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Machine parts, conic clutch two teachers, two different results!

  1. May 14, 2013 #1

    Femme_physics

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    Machine parts, conic clutch...two teachers, two different results! :(

    So a friend of mine who studies for the same test scanned me his teacher's solution to a problem they solved in class. We solved the same problem with a different teacher. I could really use your help to figure out who out of the two teachers went wrong (or maybe they both did?). This is important.


    1. The problem statement, all variables and given/known data

    The Question:
    A conic clutch, shown in the drawing, rotates at 700 [RPM].
    Calculate the power that can be conveyed (calculate by uniform surface stress).


    [Broken]




    Uploaded with ImageShack.us
    2. Relevant equations

    Since there is a conflict between the used formulas, I won't list them here. I will write the variables...

    Rf = Friction's Radius
    P = Power
    n = rotational speed [RPM]
    Fa = Required axial force for the conveyance of the moment
    Dm = Needed average radius
    α= Conical Angle
    [P] = Max allowable surface contact stress
    [τ]= Max allowable torsion

    THE SOLUTIONS


    My friend's teacher:

    [Broken]

    My teacher:

    [Broken]
     
    Last edited by a moderator: May 6, 2017
  2. jcsd
  3. May 16, 2013 #2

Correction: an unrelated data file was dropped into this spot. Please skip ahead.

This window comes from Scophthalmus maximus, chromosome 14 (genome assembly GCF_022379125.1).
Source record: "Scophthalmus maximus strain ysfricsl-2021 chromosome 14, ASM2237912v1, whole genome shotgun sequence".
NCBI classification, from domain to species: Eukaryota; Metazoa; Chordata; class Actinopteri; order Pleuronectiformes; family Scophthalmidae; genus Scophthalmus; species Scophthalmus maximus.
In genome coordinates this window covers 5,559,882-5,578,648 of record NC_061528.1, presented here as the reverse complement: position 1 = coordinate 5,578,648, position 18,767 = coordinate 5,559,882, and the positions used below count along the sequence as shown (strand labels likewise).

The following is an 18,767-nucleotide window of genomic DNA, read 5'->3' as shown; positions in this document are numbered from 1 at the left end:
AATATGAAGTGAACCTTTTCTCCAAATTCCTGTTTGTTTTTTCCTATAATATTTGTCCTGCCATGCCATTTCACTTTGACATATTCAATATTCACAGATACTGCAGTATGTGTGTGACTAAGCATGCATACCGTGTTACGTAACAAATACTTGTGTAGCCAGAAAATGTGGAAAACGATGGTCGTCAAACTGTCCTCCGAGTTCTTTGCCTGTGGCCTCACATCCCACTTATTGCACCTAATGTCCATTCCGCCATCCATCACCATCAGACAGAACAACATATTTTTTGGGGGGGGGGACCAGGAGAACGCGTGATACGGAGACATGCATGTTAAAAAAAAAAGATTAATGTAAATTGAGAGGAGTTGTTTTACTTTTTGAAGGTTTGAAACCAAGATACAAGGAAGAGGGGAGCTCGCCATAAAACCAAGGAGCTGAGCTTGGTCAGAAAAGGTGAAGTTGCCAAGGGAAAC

Femme_physics

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    *BUMP* Anyone?
     
  4. May 21, 2013 #3

    I like Serena

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    What happened to your second scan? :surprised


    Anyway, according to this PDF (google rules!):

    http://www.freestudy.co.uk/dynamics/clutches.pdf
    the formula for a conic cludge with constant pressure is:
    $$M_{eff} = \frac {\pi p \mu}{12 \sin \alpha} ({D_o}^3 - {D_i}^3)$$
    with ##D_i = D_o - 2b\sin \alpha##.

    So:
    $$M_{eff} = \frac {\pi \cdot 0.3 \cdot 0.3}{12 \sin 15^\circ} (300^3 - (300 - 2 \cdot 60 \cdot \sin 15^\circ)^3) = 687100.7 \text{ Nmm}$$
    This appears to come close to your friend's teacher.



    According to the same article:
    $$P=\frac {2\pi n}{60} M_{eff}$$
    So:
    $$P=\frac {2\pi \cdot 700}{60} \cdot 687100.7 = 50367.1 \text{ W}$$
    The difference with your friend's teacher is mostly the division by an extra factor 2, of which I do not know where it is coming from.
    There seems to be some assumption that only half of the torque can actually be transmitted.


    Now what did your teacher write again?
    Your picture link appears to be broken.
     
  5. May 23, 2013 #4

    Femme_physics

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    [Broken]

    There's my teacher's solution, reuploaded!

    Wow, I can't believe my teacher's solution is wrong :( This is very disconcerting.

    Thank you so much for the input!!
     
    Last edited by a moderator: May 6, 2017
  6. May 24, 2013 #5

    Femme_physics

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    Printing this to show it to my teacher...see what he has to say!
     
  7. May 24, 2013 #6

    I like Serena

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    Well... it remains curious that your teacher is effectively dividing by sin(15) two times.
    That doesn't seem right.
     
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